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Ohio leaders praise preventative actions against virus

COLUMBUS — While the number of confirmed cases of COVID-19 in Ohio grows greatly daily, Dr. Amy Acton said it would be significantly more if the state hadn’t taken key steps to slow its spread.

“In the worst-case scenario, if we had done nothing, the estimate is there would be 6,000 new cases a day,” Acton, director of the Ohio Department of Health, said Tuesday.

Hospitals are at 60 percent capacity. She said she expects hotels and dormitory rooms eventually to be turned into hospital units.

Acton praised people for staying at home, which is helping to stop the spread of the virus.

“What you are doing is making all the difference,” she said.

The state had 564 confirmed cases of COVID-19 as of Tuesday afternoon, Acton said.

That’s up from 442 cases Monday. Last Tuesday, only 67 cases of the virus were confirmed in Ohio.

Eight were dead as of Tuesday, up from six Monday.

Two of the dead are in Cuyahoga County, two in Franklin, and one each in Erie, Gallia, Lucas and Stark counties.

VALLEY CASES

Twenty-eight COVID-19 cases were confirmed Tuesday in Mahoning County compared to 23 a day earlier. Just four cases were reported in the county a week ago.

Trumbull County has four cases Tuesday, up by one since Monday, and four in Columbiana County Tuesday, two more than Monday.

Also, statewide, 145 people were hospitalized Tuesday. The number was 104 Monday.

Of those diagnosed in Ohio with the virus, 62 were in intensive-care units Tuesday — about 10 percent of all cases. And 91 confirmed cases are health-care workers, 16.1 percent of all cases.

Gov. Mike DeWine said he understands his orders to restrict numerous Ohioans from working is damaging the economy, but it will save lives in the long term.

“The truth is, protecting people and protecting the economy are not mutually exclusive,” he said. “In fact, one depends on the other.”

Those orders include closing nonessential businesses and ordering the public to stay at home through April 6 with exemptions.

“Every single day I think about those of you who are unemployed,” DeWine said. “I think about the small businesses. I know that each day that goes by that you don’t have income is very, very tough, and I fully understand that.”

He added: “When people are dying and people don’t feel safe, the economy is not going to come back. We have to flatten the curve so that when the wave comes, it’s not as big as it would have been, and we are prepared for it.”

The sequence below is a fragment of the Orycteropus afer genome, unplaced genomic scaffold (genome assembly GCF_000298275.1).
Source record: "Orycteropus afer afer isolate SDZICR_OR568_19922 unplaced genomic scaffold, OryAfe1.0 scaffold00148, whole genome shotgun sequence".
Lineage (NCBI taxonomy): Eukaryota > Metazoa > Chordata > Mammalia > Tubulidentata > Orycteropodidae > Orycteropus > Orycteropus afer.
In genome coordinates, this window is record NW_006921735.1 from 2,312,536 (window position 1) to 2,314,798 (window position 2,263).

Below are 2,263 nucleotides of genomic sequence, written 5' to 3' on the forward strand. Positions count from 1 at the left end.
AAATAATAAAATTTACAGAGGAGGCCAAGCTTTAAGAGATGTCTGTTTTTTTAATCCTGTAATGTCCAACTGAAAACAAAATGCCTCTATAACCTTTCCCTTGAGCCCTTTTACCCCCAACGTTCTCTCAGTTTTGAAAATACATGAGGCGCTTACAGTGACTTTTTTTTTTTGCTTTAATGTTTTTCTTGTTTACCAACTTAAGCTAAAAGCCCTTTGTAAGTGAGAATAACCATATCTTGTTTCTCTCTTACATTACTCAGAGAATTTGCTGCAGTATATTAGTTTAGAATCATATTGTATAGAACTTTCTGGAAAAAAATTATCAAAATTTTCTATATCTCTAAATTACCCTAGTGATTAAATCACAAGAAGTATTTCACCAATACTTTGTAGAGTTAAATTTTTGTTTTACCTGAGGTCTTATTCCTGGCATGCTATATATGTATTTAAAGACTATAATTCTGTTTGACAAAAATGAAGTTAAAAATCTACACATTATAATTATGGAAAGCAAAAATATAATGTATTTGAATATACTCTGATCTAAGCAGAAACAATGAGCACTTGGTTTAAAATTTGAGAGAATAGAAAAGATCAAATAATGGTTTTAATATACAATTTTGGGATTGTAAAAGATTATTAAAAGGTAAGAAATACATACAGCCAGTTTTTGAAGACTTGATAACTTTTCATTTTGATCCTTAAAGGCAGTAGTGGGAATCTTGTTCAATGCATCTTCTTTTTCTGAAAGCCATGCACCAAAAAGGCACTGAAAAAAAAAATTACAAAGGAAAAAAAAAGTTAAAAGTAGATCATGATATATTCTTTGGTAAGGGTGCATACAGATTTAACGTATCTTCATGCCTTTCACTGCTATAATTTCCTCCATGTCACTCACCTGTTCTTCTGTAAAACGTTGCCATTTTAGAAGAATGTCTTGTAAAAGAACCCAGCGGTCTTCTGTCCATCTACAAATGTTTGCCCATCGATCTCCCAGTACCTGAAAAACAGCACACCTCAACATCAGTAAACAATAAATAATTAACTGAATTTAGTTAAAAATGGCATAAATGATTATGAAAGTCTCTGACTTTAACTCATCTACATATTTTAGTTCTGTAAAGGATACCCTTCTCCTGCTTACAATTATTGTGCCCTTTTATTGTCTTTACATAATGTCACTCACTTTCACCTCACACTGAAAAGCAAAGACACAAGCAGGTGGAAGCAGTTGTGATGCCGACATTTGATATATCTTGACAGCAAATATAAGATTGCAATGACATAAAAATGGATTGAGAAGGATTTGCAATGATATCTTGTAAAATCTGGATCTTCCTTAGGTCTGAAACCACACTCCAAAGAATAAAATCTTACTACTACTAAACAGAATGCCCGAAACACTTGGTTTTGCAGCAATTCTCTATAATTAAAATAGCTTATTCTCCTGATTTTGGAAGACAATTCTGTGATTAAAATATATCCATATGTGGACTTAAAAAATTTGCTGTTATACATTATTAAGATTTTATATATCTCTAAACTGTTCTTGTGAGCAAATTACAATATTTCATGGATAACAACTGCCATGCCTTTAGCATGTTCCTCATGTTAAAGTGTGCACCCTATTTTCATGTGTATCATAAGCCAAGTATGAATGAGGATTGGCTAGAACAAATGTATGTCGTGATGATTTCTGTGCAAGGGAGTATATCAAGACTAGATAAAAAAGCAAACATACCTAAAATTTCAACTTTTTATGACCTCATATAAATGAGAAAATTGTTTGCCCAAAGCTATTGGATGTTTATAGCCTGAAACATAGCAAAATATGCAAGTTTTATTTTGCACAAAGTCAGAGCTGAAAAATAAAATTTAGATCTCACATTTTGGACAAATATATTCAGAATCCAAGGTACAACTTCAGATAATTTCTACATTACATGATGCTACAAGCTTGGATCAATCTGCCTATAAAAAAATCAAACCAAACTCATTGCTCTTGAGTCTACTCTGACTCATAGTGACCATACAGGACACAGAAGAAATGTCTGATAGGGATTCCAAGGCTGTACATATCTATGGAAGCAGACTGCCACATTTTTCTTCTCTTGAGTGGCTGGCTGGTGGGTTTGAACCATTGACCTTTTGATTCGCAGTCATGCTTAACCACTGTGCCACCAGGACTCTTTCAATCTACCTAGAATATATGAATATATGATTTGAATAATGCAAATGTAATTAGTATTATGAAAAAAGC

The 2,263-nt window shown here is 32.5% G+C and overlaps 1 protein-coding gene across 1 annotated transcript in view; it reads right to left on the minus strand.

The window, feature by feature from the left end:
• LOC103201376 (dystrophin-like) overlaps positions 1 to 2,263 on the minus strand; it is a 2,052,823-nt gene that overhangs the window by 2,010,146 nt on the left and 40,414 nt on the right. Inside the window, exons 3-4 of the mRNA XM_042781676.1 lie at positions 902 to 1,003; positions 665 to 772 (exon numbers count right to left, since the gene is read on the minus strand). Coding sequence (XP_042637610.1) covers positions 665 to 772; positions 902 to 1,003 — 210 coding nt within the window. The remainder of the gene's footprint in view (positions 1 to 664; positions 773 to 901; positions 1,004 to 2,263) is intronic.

The country is “going to get our economy back, but we have to get through it, protect as many lives as we can and then move forward,” DeWine said. “I’m looking forward to that day, but it’s not yet here.”

Lt. Gov. Jon Husted said the state stopped releasing daily unemployment figures at the request of the federal government. But, he said, weekly unemployment rates will be provided on Thursdays.

DeWine didn’t issue any new orders Tuesday.

The stay-at-home order began at 11:59 p.m. Monday.

“I think the compliance rate is pretty good,” he said, adding that it just started.

“It’s a work in progress,” DeWine added.

NEED FOR PPE

DeWine also said the state is trying to get personal protective equipment (PPE) — which includes masks, gloves, gowns, face shields and goggles — to first responders, but these are hard to obtain.

The governor said he’s asked dentists and veterinarians to conserve their supplies. He’s also asked those in private businesses who use them, such as those in the construction industry, to share them.

He said on average over a 24-hour period, 36 pairs of gloves are used to care for a single patient in intensive care.

“This is why we have ordered nonessential or elective surgeries to be postponed,” DeWine said.

Also Tuesday, the U.S. Department of Health and Human Services announced more than $3.2 million to 51 Ohio community health centers to help keep residents safe during the pandemic.

The only Valley facility to receive funding was ONE Health Ohio, headquartered in Youngstown, which will get $67,071. The agency provides primary medical, dental and behavioral health services at eight centers in Mahoning, Trumbull and Stark counties.

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